Friday, October 19, 2012

Pittsburgh Day 5 - And the magic continues

Right before the trip Gabi and I had a very serious talk about our expectations for this trip. We had a magic week in spring when so many crazy awesome things happened that we could barely believe ourselves and we were very aware that you cannot consciously create this type of magic and that it is not repeating itself besides the fact .... that it does.
Of course this journey (the term fits much better than "trip") is significantly different in many aspects than the one in spring. We stay in a different place, we do different things, it is a different time of the year (fall is so beautiful here!) - and most importantly it feels differently because our relationship to the city is changing. We are involved on a different level and our knowledge about Pittsburgh grows and gets to a different level, too.
But then there is the one thing that did not change and that is the fact that again crazy awesome things happen to us e.v.e.r.y  s.i.n.g.l.e  d.a.y.

Let's talk Wednesday.

This morning Gabi and I went seperate ways. While she went to visit to the Warhol Museum I jumped off the car in downtown. When I was walking from Liberty Avenue up to the Console Energy Center I realized I was walking without map, without directions or anything. I just knew my way and that is kind of weird feeling so far away from home and I LOVE IT!

At the CEC - to be exact in front of "Le Magnifique" I met with  Stevie of High Heels & Hockey. She is one of my favorite hockey writers and when she asked me if she could interview me about how it is to be a misplaced Pittsburgh sport sfan running on 6 hours time difference, I of course said "Yes. Sure!" But before we started talking hockey I first had to snap the October 2012 version of my favorite downtown shot:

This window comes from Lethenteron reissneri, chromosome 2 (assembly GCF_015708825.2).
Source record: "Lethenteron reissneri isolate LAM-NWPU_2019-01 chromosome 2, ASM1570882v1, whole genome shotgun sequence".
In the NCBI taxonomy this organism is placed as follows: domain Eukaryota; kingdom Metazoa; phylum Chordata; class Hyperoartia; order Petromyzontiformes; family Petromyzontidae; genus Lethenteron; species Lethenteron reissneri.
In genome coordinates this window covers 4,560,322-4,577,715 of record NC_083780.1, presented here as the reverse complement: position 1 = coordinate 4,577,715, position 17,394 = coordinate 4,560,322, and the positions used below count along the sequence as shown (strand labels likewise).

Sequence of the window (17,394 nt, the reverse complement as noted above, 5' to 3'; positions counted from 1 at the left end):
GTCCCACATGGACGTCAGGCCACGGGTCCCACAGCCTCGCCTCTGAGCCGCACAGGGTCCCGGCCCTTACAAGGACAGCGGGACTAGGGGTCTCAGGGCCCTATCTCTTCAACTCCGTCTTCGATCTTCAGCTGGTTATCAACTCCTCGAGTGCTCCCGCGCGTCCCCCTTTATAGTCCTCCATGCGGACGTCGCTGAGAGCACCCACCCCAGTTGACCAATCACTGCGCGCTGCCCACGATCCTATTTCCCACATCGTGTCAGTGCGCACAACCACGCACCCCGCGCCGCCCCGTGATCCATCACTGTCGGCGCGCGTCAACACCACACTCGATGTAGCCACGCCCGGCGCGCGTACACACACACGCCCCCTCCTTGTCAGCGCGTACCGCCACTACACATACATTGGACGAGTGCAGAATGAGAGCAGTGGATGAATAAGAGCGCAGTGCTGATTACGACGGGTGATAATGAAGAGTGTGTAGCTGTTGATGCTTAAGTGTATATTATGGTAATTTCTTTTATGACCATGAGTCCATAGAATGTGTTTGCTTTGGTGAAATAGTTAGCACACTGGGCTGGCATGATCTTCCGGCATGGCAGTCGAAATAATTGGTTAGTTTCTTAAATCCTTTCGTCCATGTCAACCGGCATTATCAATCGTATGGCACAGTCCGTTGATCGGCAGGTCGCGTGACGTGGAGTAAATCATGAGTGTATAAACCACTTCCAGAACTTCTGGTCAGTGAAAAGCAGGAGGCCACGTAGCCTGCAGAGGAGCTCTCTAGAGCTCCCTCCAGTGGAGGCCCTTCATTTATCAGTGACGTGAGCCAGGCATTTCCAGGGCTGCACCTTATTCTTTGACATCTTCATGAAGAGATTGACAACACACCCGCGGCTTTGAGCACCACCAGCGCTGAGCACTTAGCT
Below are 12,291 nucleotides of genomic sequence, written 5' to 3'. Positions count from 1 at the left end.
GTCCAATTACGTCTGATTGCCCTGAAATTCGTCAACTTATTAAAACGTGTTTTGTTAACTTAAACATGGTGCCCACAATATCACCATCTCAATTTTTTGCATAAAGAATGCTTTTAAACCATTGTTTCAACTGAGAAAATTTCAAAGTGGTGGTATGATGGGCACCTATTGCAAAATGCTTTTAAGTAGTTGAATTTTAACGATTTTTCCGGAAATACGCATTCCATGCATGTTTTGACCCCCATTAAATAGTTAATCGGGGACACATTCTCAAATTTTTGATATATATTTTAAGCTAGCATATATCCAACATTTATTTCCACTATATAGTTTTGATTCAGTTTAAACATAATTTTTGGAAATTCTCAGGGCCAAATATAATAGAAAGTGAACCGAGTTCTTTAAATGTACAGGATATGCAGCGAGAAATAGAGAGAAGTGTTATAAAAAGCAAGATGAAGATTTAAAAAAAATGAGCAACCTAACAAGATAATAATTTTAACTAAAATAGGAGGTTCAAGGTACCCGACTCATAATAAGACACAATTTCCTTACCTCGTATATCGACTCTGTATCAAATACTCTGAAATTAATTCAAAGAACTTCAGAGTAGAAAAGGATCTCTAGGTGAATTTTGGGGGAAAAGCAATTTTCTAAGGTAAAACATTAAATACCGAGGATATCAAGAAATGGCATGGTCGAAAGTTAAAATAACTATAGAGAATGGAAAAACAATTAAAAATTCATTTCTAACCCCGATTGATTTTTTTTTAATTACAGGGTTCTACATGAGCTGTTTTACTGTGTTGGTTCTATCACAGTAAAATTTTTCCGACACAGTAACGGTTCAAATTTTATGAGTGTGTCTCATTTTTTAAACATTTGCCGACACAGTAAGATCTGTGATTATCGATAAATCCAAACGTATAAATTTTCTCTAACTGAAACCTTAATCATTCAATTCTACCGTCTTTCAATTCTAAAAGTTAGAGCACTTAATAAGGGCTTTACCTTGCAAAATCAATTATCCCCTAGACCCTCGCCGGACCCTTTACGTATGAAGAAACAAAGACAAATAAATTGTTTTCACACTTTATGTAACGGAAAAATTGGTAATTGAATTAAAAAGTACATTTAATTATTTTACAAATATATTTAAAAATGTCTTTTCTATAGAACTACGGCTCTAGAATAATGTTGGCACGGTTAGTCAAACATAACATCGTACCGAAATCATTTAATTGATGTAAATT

Then we went together into the Pens shop inside the CEC and spent too much money - of course. Two female Pens fans only some feeds away from all the goodness - there was zero chance that we would NOT go in there and buy things we do not really need. 
Once we had stocked up on shirts and other stuff, we dived into our discussions about the lockout (YAK!), the effect of social media on your life as a sportsfan, favorite Pens moments live and on TV, favorite games, players and scenes and so on. It was a LOT of fun and almost a relief. If there is no hockey too watch it helps a bit to at least talk about it with somebody who loves it as passionatly. We had a GREAT time and I will link here to the article once it is live. 

After lunch Stevie and I walked over to PNC Park and the view on the bridges and ballpark really never gets tired  - especially not on a sunny day like this.
I met Gabi again at the Warhol and we jumped into our car and drove back to the Strip for an really extraordinary adventure. 

This time we did not stay in the wholesale and retail area we know very well now, but drove down a couple of more blocks, where the headquarter of the Pittsburgh Opera is located. The opera company performs at the Benedum Center in the Cultural District, but has its adminstrational and rehearsal facilities at the former Westinghouse Air Brake Factory in the Strip District. Together with the Pittsburgh Ballet and the Attack Theater the opera company adds a whole new aspect to the neighborhood with featuring the performing arts.